SCOTTSDALE, Ariz. - The Chicago Cubs had seen all they needed to see from the veteran pitcher.
They had drafted him, traded him, and brought him back again as a free agent. They knew him well, but just didn’t see a place for the 29-year-old left-hander in their rotation. So in the final week of spring training, they cut him loose.
The year was 1992, and the pitcher was Jamie Moyer.
“We were saying ‘it’s time to get a real job,’ ” says Karen Moyer, Jamie’s wife of 24 years.
The Moyers never quite got around to that job hunt. Jamie spent the rest of the 1992 season in the minor leagues, and went on to pitch in the majors for the next 18 years, bouncing from Baltimore to Boston, Seattle to Philadelphia. He won 267 games and compiled a 4.24 ERA over the course of his 24-year career, and earned a World Series ring as a member of the 2008 Phillies — a fine resume that would make any pitcher proud.
So when an elbow injury brought a sudden and premature end to his 2010 season, and a full year of rehabilitation stared him in the face, it only seemed sensible that this was the end. Time to hang up the cleats and finally prepare for the next stage of his career.
If you think that, you don’t know Jamie Moyer.
And so Jamie Moyer finds himself at Colorado Rockies spring training camp in Scottsdale, Ariz. He’s a 49-year-old hoping to beat out a host of much younger athletes — some young enough to be his sons — to earn yet another season playing the game he loves.
“My motivation is that I want to play,” says Jamie. “I don’t think I’d be standing here if I didn’t think I could play. Having this opportunity, I still feel like I can contribute.”
|Moyer discusses his favorite career moments|
“EVERY DAY YOU ARE LEARNING SOMETHING”
When you think professional athlete, a picture of Moyer doesn’t leap to mind. He’s not particularly big, at 6-foot and about 170 pounds. He doesn’t run fast or jump high, and by the standards of major league pitching, he doesn’t throw hard.
Stephen Strasburg, the rocket-armed young talent of the Washington Nationals, is the type that scouts look for, dazzling hitters with a fastball in the high-90s and a changeup that clocks in around 90 mph.
Dave Cruz / NBCSports.com contributor
Jamie Moyer isn't intimidated by competing against much younger players. "I think your mind allows thing to be what they are," he says. "If you allow yourself to be intimidated, then you're intimidated."
So if you think it’s improbable that Moyer could successfully pitch against the best baseball players on the planet at age 49, keep in mind that he’s been proving scouts wrong and outsmarting hitters his whole career.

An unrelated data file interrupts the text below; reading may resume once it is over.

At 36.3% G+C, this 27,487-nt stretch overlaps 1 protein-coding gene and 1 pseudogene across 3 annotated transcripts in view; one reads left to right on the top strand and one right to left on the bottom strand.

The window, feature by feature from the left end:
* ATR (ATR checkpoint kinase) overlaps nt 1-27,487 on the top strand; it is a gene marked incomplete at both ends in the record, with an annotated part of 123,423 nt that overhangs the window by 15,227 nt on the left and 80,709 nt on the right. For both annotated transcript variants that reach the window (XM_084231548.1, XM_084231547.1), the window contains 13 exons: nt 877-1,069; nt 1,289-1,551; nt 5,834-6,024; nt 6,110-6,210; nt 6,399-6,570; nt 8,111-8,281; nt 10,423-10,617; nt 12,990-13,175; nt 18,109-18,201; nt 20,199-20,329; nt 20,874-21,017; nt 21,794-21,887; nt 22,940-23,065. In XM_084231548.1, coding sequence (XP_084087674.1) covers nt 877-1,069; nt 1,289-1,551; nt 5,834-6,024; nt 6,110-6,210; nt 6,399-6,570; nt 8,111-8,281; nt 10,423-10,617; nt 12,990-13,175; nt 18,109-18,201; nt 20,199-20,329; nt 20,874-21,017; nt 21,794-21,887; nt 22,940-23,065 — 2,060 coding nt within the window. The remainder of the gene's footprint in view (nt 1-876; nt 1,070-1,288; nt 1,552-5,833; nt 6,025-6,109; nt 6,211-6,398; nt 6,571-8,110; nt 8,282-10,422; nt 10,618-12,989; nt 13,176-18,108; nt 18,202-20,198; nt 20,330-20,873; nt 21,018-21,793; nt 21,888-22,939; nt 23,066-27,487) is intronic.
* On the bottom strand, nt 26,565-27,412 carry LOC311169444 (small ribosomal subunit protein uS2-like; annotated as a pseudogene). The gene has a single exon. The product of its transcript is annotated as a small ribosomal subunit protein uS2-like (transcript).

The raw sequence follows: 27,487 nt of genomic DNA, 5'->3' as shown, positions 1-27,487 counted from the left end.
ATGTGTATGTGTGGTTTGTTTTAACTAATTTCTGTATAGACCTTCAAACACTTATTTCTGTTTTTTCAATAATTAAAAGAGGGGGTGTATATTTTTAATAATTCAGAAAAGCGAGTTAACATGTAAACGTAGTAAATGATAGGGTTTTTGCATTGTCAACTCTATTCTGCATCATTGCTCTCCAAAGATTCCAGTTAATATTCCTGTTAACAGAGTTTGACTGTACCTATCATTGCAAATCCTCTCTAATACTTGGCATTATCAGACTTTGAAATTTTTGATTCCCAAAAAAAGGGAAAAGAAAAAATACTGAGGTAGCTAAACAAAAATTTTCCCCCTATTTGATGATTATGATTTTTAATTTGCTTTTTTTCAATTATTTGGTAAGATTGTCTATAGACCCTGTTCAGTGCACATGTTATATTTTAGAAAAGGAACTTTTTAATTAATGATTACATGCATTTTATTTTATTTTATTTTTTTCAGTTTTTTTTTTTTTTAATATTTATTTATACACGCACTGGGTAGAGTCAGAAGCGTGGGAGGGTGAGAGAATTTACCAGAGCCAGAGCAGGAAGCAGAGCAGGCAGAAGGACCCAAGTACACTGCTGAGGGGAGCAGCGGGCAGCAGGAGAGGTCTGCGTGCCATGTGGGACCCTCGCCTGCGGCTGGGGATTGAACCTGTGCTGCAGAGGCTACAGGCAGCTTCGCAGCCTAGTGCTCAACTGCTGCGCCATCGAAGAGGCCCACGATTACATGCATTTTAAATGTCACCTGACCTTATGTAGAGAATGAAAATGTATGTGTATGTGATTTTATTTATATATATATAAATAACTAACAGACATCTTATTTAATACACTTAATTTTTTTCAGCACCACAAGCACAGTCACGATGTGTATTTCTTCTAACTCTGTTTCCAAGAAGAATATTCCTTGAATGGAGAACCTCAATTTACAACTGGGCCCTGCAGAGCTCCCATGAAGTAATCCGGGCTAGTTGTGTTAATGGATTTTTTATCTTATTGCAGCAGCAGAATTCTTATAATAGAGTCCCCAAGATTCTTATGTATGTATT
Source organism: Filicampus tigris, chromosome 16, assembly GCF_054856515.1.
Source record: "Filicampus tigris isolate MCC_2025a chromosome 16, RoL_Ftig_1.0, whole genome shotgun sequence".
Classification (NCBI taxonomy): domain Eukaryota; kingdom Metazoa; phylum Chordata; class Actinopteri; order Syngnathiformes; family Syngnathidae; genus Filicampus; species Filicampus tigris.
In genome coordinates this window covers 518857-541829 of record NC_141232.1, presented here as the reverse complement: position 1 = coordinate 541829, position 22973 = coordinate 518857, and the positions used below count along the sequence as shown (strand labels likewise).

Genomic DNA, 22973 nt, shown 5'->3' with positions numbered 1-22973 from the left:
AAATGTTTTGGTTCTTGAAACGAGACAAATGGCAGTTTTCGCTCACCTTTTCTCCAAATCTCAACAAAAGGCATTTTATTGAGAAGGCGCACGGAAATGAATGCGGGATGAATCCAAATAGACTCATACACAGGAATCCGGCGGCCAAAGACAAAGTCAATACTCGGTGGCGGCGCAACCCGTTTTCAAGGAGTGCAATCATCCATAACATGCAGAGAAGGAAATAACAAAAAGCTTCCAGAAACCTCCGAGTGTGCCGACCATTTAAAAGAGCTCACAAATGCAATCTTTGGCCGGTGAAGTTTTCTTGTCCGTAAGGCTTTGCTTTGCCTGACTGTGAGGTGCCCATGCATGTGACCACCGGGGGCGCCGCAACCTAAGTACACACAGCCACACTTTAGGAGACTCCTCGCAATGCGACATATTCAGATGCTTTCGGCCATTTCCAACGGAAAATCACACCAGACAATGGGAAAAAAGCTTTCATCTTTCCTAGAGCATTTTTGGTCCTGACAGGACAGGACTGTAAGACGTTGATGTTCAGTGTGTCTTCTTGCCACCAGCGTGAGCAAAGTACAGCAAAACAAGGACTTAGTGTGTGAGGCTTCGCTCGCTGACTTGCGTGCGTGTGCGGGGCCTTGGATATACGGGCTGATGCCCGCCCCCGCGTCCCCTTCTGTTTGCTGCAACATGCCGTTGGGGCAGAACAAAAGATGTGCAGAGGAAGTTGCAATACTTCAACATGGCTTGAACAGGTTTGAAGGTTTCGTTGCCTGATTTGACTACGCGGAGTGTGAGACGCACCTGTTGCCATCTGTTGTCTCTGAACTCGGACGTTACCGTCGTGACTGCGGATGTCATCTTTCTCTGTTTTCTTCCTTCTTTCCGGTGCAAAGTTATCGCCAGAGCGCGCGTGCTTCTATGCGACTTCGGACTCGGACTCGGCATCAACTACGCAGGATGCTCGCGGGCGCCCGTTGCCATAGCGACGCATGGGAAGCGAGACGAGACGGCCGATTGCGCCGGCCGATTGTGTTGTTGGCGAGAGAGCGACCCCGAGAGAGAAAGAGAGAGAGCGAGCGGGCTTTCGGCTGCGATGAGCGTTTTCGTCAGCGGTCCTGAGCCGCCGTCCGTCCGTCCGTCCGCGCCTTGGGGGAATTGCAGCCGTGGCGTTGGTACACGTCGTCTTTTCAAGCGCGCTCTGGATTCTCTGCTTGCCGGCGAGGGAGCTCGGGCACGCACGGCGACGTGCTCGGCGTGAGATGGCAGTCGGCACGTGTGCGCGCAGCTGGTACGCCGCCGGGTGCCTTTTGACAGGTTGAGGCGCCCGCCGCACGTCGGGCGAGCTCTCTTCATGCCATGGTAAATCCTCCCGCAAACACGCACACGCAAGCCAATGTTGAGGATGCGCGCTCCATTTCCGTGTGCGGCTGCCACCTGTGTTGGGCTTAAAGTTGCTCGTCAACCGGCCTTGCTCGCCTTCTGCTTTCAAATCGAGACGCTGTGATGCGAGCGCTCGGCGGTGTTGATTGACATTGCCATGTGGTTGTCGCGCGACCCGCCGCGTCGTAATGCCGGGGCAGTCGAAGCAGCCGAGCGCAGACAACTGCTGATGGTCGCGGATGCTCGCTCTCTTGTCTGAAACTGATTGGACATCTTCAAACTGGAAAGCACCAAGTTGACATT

Moyer admits he was probably intimidated as a 23-year-old rookie with the 1986 Cubs, facing legendary sluggers like Dave Winfield and Dave Parker — “two quite large human beings who were quite good at what they did.” He knew he wasn’t going to blow these hitters away. But gradually, he figured out that, more often than not, he could get hitters out.
“I think your mind allows things to be what they are,” Moyer says. “If you allow yourself to be intimidated, then you’re intimidated. You’ve got to focus on the task at hand. I think that’s what I’ve learned over the course of my career. … If I know in a couple days then I have a way to prepare for it. If it’s happening on the fly, then I have to adjust on the fly, because if you don’t the game will pass you by.”
|Moyer on how he can help the Rockies win|
Moyer learned to study hitters. To look for tendencies and patterns, weaknesses he could use to his advantage. He might not embarrass them with blazing fastballs, but he could keep them off balance and frustrate them with an assortment of fluttering pitches that always seemed to miss the sweet spot, turning would-be hits into harmless fly balls or soft grounders.
|Rockies manager Jim Tracy on what Jamie Moyer brings to a team|
“He’s a very, very intelligent guy,” says Rockies manager Jim Tracy. “He’s a student, even while he’s pitching. He studies swings, he goes from count to count. He’s gathering information that gives him the direction he’s going to go with the next pitch. He always gives the impression that he’s one pitch ahead of the guy that he’s pitching against.”
Seattle catcher Miguel Olivo, a teammate of Moyer’s with the Mariners from 2004-05, echoes Tracy: “He’s there for a reason, because he’s smart and he knows how to pitch. He’s still learning. He told me one day, ‘No matter where you are, every day you are learning something.’
“He’s a good man, too,” Olivo continued. “He’s got a great family. I know Jamie Moyer a little bit, and my family got to know his family. He’s amazing. I hope he can make it.”
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